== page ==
Learn to see the ecliptic
Physical Astronomy by Daniel Cummings
The sun follows the same path through the sky every day.
Sun up. Noon. Sun down.
The sun starts the day in the east in the morning, rises high in the sky at noon, and settles down again in the west for a nap at night.
See the ecliptic
Here is an exercise to discover that path – the ecliptic.
At noon, face south, put your hands together, point both hands at the sun, bend your arms slightly at the elbows. Keep your elbows high, and pull your hands toward your face until they are about 6″ away. From your left elbow through your hands to your right elbow, your arms are tracing the path that the sun follows each day… the ecliptic.
And it’s not just the Sun following the path of the ecliptic. All major solar system objects (the sun, the moon, and the planets and sometimes comets) seem to follow this path through the sky.
So, now that you can “see” the ecliptic as a line across the sky we can talk about what it really is. It’s not exactly a path that sky objects follow… as you know, planets follow their own paths around the sun, their orbits. It’s a combination of their own path and our movements here on earth.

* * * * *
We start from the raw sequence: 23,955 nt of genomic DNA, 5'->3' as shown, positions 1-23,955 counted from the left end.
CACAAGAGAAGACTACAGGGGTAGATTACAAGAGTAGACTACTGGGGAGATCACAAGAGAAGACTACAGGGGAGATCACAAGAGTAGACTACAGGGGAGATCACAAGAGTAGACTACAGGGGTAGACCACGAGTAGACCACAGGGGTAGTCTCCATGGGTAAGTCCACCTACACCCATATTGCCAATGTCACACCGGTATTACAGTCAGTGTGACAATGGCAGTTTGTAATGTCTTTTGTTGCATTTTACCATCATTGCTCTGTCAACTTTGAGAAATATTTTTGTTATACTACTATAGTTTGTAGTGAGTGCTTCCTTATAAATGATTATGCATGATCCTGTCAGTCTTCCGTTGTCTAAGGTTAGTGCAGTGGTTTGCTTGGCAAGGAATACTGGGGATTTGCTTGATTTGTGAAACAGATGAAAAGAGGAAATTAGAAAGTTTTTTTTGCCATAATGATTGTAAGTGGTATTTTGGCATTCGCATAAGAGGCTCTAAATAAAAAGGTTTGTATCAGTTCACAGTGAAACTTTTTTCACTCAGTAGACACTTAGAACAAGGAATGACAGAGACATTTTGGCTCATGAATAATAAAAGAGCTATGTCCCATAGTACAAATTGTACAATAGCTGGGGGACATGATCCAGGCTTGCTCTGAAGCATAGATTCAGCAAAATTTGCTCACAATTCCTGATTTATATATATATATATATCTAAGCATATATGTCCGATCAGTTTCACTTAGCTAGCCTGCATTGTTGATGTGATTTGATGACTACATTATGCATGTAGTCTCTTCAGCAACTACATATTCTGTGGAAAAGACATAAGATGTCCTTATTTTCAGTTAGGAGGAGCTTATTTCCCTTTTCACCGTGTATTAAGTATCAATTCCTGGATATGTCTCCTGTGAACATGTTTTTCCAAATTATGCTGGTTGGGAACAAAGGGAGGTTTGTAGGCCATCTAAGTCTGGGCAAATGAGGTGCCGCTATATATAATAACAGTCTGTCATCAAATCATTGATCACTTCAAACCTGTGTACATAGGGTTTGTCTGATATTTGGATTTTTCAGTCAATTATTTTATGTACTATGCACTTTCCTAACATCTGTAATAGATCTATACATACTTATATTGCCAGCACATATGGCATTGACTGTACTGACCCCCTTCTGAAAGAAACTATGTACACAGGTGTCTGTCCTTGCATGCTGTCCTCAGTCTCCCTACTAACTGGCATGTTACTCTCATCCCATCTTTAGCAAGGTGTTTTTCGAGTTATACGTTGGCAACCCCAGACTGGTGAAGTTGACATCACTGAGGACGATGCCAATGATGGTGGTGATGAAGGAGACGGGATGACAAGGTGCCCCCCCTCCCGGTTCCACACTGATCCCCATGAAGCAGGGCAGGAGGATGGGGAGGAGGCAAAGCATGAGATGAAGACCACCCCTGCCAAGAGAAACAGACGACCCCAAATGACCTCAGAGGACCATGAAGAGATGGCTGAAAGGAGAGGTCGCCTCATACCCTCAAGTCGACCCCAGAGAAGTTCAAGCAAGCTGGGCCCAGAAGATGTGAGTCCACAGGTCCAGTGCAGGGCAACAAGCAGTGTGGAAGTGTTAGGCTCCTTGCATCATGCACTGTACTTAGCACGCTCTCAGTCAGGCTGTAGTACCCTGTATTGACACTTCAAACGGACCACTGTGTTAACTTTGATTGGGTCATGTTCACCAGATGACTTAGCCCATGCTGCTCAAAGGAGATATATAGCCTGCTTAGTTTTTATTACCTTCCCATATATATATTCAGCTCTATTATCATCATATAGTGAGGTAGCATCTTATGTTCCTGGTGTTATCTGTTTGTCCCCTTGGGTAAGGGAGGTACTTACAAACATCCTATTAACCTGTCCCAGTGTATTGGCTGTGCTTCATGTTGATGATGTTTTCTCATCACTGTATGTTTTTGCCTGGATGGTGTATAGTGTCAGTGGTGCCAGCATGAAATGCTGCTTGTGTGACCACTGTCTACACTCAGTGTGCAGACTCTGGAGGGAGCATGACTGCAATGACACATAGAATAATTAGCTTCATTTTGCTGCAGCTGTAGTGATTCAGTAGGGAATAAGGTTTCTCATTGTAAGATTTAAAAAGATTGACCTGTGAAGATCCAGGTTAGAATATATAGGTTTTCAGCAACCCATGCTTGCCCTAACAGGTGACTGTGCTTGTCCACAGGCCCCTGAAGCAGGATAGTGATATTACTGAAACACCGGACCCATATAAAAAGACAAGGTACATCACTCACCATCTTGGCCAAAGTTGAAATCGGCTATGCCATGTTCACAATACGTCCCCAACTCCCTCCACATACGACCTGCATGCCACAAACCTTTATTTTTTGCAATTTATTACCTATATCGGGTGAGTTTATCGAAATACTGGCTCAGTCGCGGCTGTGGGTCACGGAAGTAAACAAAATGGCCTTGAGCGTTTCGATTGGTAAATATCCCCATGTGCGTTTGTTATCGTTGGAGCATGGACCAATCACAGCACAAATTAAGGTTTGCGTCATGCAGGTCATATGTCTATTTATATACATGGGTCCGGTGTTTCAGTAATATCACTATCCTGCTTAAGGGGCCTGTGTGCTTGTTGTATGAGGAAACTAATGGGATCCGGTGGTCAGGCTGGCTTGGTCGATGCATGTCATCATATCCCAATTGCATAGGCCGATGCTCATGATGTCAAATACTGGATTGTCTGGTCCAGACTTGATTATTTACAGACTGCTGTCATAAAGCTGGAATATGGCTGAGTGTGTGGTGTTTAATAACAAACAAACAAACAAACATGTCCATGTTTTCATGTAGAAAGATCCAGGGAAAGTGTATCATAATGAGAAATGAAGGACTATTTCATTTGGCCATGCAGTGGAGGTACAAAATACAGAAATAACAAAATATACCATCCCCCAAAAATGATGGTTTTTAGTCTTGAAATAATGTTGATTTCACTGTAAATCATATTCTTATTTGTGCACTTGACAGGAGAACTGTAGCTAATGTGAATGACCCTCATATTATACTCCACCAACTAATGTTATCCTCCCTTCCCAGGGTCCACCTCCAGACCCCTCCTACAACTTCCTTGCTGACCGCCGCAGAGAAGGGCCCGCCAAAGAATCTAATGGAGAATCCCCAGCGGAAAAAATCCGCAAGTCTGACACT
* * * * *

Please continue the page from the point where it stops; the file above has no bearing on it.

Earth moves, not the Sun
Also, you might be asking why, if the sun is the center of the solar system, does it “move” at all? And also, why, if the moon is orbiting the earth, does it too follow the path of the ecliptic?
All good questions. And there is a simple answer: the Earth rotates each day and makes it seem as if the sky objects are moving.
This is worth repeating. It only appears that objects are moving. It is the earth moving and we are carried along on it. So, objects in the distance only seem to travel across the sky each day.
Since the Earth rotation is stable and repeats, when we look up at the sky, the sky objects seem to move.
Solar System Disk
There is one more thing that keeps all the solar system bodies “on” the ecliptic path. It has to do with the solar system disk.
All solar system orbits are aligned with each other in their orbits – except for Pluto and the other planetoids like Eris and Ceres. The orbits look like a set of neatly nested concentric rings that lay flat like a plate.
It is the combination of this flat plane of orbits and the daily movements of the earth that give rise to the ecliptic.
The earth is orbiting yearly in this same flat plane orbit so our observing position changes over the year. However, the ecliptic stays the same.
With this simple physical motion you can make the ecliptic visible any day.
Put your arms around the ecliptic and discover one of the great physical astronomy sky patterns!